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Weekly market recap: Markets recover from shock of airline tragedy

Markets recover from shock of airline tragedy
Markets recover from shock of airline tragedy

For the week ending July 19, 2014, the markets (except for the Russell 2000) ended up despite being shook by the tragic Malaysian plane crash over the Ukraine; the Russell 2000 (a small caps index) saw its second down week. Geopolitical events in Ukraine and Israel (Gaza Strip) are raising concerns that could easily overshadow earnings releases.

Tragedy struck mid Thursday when Malaysian airlines flight MH17 was brought down by a Russian made surface-to-air missile. The S&P500 dropped -1.15 percent on the news as concerns rose over the growing conflict in Ukraine and increased U.S. involvement. U.S. Ambassador Samantha Power said, at an emergency meeting of the U.N. Security Council, the pro-Russian militants could not operate such a sophisticated missile system without help - presumably from Russia.

The markets the next day shrugged off the tragic event, with the S&P500 advancing 1.03 percent. Thursday's plunge, brought on by several news driven automated programs and event traders, was met by buyers on Friday. The news media (with hindsight) considers this a knee-jerk reaction, with little concern that this will develop into something larger. However, It is likely that zero interest rates makes it easy for institutional traders to buy the dips; there is less fear.

The sharp swings this week is a wake-up call for the markets, which have largely ignored rising geopolitical tensions. Over the next few weeks we will see if tensions between the U.S. and Russia escalate over Ukraine, and if the situation in Israel and the Palestinians causes tensions in the Middle-East to rise (it is currently sending oil prices higher).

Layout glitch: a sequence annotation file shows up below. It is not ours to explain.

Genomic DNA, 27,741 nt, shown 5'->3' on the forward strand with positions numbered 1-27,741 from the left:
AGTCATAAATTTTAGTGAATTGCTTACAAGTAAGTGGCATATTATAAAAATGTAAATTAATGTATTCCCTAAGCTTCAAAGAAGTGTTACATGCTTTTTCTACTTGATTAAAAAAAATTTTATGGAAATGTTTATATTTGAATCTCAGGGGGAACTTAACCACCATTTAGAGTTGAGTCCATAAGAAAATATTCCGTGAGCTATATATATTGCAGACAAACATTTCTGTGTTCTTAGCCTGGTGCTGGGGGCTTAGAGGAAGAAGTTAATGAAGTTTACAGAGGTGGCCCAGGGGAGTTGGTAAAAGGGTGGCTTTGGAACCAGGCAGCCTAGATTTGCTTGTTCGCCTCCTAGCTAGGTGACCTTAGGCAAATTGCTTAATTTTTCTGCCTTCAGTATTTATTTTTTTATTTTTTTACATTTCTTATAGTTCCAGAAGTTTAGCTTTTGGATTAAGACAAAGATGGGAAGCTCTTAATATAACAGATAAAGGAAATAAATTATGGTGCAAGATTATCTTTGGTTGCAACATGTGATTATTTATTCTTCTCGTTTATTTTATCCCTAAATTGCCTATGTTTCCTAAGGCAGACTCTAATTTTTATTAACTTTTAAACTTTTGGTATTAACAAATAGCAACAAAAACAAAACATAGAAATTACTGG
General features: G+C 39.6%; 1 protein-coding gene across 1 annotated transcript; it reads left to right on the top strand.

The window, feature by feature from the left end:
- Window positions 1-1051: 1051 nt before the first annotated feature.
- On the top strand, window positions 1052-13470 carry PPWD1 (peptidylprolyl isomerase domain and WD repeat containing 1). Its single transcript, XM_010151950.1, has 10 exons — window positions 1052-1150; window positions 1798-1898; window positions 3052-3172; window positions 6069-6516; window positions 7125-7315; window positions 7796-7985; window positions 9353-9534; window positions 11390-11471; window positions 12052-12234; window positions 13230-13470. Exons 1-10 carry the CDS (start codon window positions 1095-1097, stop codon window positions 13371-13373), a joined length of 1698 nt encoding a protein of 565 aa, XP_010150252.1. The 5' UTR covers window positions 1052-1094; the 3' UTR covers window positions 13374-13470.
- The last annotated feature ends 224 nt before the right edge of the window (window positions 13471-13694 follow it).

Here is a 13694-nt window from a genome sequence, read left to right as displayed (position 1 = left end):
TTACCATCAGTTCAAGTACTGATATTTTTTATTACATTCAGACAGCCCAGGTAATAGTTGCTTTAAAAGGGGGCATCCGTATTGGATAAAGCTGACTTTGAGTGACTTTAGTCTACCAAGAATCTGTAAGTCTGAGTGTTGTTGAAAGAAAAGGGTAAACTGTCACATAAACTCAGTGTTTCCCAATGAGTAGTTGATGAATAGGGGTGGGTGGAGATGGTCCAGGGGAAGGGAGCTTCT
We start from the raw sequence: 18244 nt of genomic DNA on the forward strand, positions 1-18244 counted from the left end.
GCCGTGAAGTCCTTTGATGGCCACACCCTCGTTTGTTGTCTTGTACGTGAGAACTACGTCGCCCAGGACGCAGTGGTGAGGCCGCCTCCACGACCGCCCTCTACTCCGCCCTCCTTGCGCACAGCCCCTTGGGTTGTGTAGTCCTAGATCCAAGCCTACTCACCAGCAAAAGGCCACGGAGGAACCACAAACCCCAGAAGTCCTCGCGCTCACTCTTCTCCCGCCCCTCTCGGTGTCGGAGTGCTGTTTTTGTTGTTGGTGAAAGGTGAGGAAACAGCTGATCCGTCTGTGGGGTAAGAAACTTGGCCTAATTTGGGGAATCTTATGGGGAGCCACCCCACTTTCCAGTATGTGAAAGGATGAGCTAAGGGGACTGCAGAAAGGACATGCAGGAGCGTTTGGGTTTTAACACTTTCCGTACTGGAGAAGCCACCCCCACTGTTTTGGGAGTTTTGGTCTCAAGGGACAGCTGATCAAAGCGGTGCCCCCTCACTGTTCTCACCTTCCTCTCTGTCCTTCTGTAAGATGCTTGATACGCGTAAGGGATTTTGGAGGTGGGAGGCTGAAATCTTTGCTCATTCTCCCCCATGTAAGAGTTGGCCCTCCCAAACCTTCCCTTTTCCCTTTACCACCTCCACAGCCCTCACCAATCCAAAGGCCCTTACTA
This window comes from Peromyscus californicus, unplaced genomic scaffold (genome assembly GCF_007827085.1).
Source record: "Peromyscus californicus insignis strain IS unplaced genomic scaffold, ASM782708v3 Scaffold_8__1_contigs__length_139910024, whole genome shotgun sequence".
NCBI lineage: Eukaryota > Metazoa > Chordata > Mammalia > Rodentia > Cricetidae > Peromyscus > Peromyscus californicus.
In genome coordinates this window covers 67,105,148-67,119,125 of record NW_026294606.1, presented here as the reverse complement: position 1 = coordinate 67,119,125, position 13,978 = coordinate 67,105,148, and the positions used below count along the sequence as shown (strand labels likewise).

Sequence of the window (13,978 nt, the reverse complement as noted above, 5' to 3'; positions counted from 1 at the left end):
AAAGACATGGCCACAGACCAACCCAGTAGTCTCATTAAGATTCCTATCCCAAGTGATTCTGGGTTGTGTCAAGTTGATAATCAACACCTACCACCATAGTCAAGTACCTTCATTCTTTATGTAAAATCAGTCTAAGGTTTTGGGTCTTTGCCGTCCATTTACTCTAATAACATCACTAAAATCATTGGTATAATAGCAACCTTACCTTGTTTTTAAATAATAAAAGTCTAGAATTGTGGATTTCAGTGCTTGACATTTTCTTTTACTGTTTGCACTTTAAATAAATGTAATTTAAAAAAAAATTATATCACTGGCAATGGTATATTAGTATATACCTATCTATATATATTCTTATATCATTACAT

Fed Chair Janet Yellen met before the Senate and the House this week and stated "Valuation metrics in some sectors do appear substantially stretched — particularly those for smaller firms in the social media and biotechnology industries, despite a notable downturn in equity prices for such firms early in the year." This sent the Russell 2000 (a small cap index) down this week, falling only -0.72 percent after a strong rally on Friday.

The bottom line: despite the disturbing geopolitical events, the equity markets advanced on good earnings reports.

The focus next week in the U.S., besides earnings, will be on the consumer and housing. Key reports for the consumer will be the Consumer Price Index and Durable Goods Orders; for housing, Existing Home Sales, New Home Sales, and the FHFA House Price Index.

Globally, the focus will be on July flash PMIs (due on Thursday). Germany will be releasing its Producer Price Index on Monday.

With growing geopolitical concerns and a large number of earnings reports, we expect the markets next week will continue to be choppy with volatility increasing. Expect a dip early in the week, followed by strong buying that could lead the S&P500 to 1990.

Year-to-date the markets are up: Dow 3.2%; S&P500 7.0%; Nasdaq 6.1%.

The Markets for the past week were: DJIA up 0.9%; S&P500 up 0.5%; Nasdaq COMP up 0.4%.

Commodities (ETFs) for the past week were: Gold (GLD) down -2.06%; Silver (SLV) down -2.67%; Oil (OIH) up 0.80%; Dollar (UUP) up 0.47%; 30-yr Bonds (TYX) dropped 5 basis points to 3.29%.

The VIX this past week (a measure of market sentiment and volatility) dropped slightly to 12.06% due to the large rally on Friday overcoming the huge rise on Thursday.

To see what's on the calendar for next week, go to the Econoday calendar.

The economic calendar for next week is moderate: on Monday – nothing; on Tuesday – Consumer Price Index, Existing Home Sales, FHFA House Price Index; on Wednesday –Weekly EIA Petroleum Status Report; on Thursday –Weekly Jobless Claims, PMI Manufacturing Index Flash, New Home Sales; and Friday – Durable Goods Orders.

If you're trading options, we suggest Put Credit spreads for next week at 1.75 standard deviations or greater. Expect the price of the SPX to fall within 1913 and 2045 (2 standard deviations).

For more information about options, see the 'Suggested by the author' links below.

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